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Updated Oct 26, 2023

SMS Marketing Best Practices: Text Message Marketing Do’s and Don’ts

Boost your marketing ROI and avoid getting blocked by following these tips.

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Kiely Kuligowski, Business Strategy Insider and Senior Writer
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This guide was reviewed by a Business News Daily editor to ensure it provides comprehensive and accurate information to aid your buying decision.

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Advertisements and traditional marketing messages surround consumers constantly; they’ve become adept at tuning those messages out to avoid cognitive overload. Consumers delete emails, block banner ads, and skip video ads as soon as possible.

However, text messages get consumers’ attention. People are more likely to open a text message and click through to its offer. When done correctly, text message marketing (or SMS marketing) is one of the most effective marketing methods out there. 

We’ll highlight best practices for your text message marketing campaigns and share common mistakes to avoid to ensure the highest possible return on investment. 

Text message marketing do’s

According to a survey by SimpleTexting, 70 percent of consumers have agreed to receive texts from businesses. Additionally, texts enjoy a 98 percent open rate and a 36 percent click-through rate. Clearly, text messaging can be a highly effective small business marketing tool — when done right. 

To ensure a successful text message marketing campaign, consider the following best practices:

1. Keep text messages short and to the point.

“One mistake we made early on was sending [messages that were] too long,” said Matt Schmidt, owner and founder of Diabetes Life Solutions. “People don’t want to read a novel on their cell phone. Keep the text message precise and brief.”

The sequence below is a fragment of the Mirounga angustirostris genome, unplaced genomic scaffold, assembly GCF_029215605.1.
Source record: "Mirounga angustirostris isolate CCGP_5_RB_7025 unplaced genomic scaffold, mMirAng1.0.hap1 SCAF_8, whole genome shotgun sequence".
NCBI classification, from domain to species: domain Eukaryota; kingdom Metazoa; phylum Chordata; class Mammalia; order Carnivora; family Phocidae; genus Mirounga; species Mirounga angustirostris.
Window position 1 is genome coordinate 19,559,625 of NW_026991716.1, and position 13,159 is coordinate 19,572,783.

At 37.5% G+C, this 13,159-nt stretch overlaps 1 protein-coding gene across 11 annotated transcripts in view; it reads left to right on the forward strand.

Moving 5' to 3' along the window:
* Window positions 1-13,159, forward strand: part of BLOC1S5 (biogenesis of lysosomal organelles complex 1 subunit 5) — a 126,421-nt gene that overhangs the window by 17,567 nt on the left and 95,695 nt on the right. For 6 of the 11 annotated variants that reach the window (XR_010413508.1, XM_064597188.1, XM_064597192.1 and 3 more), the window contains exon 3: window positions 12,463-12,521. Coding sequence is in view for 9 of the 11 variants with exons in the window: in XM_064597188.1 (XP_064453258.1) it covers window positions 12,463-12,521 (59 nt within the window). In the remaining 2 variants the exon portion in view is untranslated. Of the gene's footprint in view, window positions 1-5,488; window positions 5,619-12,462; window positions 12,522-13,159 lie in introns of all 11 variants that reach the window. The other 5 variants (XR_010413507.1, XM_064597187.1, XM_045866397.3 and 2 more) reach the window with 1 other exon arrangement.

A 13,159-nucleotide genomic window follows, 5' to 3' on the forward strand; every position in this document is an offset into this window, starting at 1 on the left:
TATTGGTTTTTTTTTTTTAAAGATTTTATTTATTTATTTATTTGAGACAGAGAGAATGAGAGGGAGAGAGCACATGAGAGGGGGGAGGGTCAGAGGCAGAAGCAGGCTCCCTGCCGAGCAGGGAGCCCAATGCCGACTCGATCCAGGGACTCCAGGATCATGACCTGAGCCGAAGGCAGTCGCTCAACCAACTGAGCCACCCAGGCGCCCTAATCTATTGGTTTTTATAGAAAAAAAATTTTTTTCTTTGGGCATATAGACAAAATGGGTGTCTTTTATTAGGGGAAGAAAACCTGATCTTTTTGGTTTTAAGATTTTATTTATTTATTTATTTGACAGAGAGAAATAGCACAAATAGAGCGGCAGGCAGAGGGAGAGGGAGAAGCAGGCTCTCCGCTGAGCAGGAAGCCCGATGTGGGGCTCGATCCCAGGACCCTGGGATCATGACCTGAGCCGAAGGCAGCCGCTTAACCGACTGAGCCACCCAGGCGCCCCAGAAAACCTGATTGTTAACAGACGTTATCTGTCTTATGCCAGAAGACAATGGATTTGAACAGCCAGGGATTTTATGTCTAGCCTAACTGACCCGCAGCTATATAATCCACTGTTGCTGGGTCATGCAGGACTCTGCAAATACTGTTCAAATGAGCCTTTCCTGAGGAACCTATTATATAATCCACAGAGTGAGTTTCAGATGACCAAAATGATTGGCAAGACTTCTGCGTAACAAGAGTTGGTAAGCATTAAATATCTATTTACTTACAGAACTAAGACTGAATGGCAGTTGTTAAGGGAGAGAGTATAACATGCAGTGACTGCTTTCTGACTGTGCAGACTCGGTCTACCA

A single text message can be 918 characters, but after a text reaches 160 characters, it will be broken down into chunks of 153 characters. This means your marketing text message should take full advantage of all those characters.

Make your messages as short as possible while still getting your point across. If you include extra words, you may lose prospects who don’t have the attention span, time or desire to read a long message.

Did You Know?Did you know
According to Forrester data, businesses that sell online say 12.8 percent of their online revenue stems from text message marketing.

2. Ensure your texts have a purpose.

Some marketers believe traditional marketing forms don’t need a specific purpose or goal beyond brand awareness (unless your business or sales goals state otherwise). However, text message marketing absolutely does. When you send a text directly to someone, you’re likely interrupting something they’re doing, so you need a reason.

Your text message marketing’s purpose should align with your overall short- and long-term business goals. Consider why you chose text message marketing over — or in conjunction with — other marketing methods. Next, focus on a specific purpose, such as scheduling or confirming appointments, offering discounts, or providing quick information. 

Examples of quick, purposeful information include the following:

  • A reminder that your live webinar is happening in one hour
  • An announcement that the sale at your online clothing boutique is ending in 24 hours
  • A notification that the eyeshadow the customer has in their online shopping cart is running low
  • A follow-up asking if your IT services prospect has any questions about the proposal you sent them
  • A text message survey that requests customer feedback